# Author Archives: Mr De Palma

# Maths- investigating the area of circles

Students realised that by squaring the circle’s radius, the resulting square ‘fits’ in the circle less than 4 times. Which number that we have been working with is somewhere less than 4 times? Well Pi of course or 3.14. From here students deduced that the formula for working out the area of the circle itself is the raduis x radius x pi…or pi.r(squared). In deriving the formula themselves students understand the area of a circle much deeper and can now try an estimating strategy to see if they get around the same answer!

# STEM- engineering using maths skills.

# Science- free choice science experiments/ investigations

# Mathematics- using circles to design and make something….

**Groups and what they are making…**

Hayley, Atong, Marissa- designing and making a model car

Oceanne and Ruth- making a bike

Kaitlyn, Grace, Sienna- desiging and making a Wheel of furtune

Tony, Danny, Cameron- making a hamsten wheel

Nawaraj, Mohammad, Jacob, Cameron- making a car

Madi and lilli- wheelbarrow

# Lucas’ poem

# Numeracy- constructing our trundle wheels

Students have now used their understanding of pi, diameter of a circle and circumference to work out how to make a 1m long trundle wheel circle. Most groups have even devised a way to make the trundle wheel ‘click’ when it reaches 1 meter and surprisingly most wheels are pretty accurate- give or take a cm or 2 ðŸ™‚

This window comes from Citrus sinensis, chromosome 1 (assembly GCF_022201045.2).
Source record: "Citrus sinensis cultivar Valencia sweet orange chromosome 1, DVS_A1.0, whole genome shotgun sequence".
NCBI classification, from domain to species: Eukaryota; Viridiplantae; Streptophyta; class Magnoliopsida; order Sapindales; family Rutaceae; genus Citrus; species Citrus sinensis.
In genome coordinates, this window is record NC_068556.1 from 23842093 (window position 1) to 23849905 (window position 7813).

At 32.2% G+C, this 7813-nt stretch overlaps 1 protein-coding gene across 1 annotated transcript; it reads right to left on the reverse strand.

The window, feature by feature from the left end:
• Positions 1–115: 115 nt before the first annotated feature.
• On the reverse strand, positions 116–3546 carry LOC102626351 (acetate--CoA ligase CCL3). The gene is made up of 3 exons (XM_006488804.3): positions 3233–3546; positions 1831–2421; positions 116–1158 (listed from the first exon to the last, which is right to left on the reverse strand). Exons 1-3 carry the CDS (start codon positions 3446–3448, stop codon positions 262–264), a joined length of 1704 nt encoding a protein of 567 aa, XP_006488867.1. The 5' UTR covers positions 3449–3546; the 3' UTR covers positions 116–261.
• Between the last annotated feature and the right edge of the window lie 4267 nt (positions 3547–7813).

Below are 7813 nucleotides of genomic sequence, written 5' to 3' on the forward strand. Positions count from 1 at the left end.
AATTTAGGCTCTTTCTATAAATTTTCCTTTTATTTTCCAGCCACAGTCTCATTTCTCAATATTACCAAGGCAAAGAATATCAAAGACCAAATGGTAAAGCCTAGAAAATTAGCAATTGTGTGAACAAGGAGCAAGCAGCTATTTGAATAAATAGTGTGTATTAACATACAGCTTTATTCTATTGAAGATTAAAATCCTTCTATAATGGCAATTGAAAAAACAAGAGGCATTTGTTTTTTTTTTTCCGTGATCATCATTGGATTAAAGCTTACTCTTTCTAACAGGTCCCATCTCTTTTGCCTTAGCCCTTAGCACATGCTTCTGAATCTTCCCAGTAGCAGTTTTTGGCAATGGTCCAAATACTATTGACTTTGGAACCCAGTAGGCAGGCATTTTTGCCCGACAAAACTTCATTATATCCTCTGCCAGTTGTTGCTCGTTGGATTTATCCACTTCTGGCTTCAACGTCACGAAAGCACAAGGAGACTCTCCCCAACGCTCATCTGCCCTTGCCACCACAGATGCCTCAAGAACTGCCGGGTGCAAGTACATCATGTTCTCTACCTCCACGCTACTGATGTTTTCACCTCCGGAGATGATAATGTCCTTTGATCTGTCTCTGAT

# Maths/ numeracy- making a trundle wheel

Most students have found the relationship between a circles diameter and its circumference. Therefore they have calculated that a meter circumference would have a diameter of about 31.8cm (by dividing 100 by pi). Now its time to make the circle bit of the trundle wheel out of cardboard. here are some pics….

# Parent helpers needed spring fair

Hello parents!

if you are able to help out this Sunday at the Spring fair, kindly let us know.

Many thanks

Mr De Palma

# Mathematics- circles

Many students are noticing that the diameter ‘fits’ into the circumference of a circle 3 and a bit times. The challenge has been to work out what that ‘bit’ is as a ratio of the diameter.

Many students are getting around 3.14 which is Pi. Students are now expressing the relationship between the diameter and the circumference and pi with a formula so that they can begin constructing their trundle wheels.